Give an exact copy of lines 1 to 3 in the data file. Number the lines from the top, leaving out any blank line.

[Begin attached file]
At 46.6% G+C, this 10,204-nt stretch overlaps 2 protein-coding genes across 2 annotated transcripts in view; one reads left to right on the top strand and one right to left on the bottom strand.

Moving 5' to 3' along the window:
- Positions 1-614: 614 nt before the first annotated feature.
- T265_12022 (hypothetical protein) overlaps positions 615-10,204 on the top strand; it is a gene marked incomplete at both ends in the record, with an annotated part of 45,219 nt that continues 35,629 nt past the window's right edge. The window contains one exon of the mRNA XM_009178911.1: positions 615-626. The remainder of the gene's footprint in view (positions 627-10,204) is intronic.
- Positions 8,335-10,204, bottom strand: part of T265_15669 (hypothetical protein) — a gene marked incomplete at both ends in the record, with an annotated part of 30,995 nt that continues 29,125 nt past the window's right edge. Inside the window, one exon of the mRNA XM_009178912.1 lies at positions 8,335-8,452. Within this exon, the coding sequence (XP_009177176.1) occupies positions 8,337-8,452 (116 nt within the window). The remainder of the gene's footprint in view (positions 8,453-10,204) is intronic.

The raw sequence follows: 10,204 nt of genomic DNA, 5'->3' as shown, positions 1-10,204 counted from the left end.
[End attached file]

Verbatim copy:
At 46.6% G+C, this 10,204-nt stretch overlaps 2 protein-coding genes across 2 annotated transcripts in view; one reads left to right on the top strand and one right to left on the bottom strand.

Moving 5' to 3' along the window:
- Positions 1-614: 614 nt before the first annotated feature.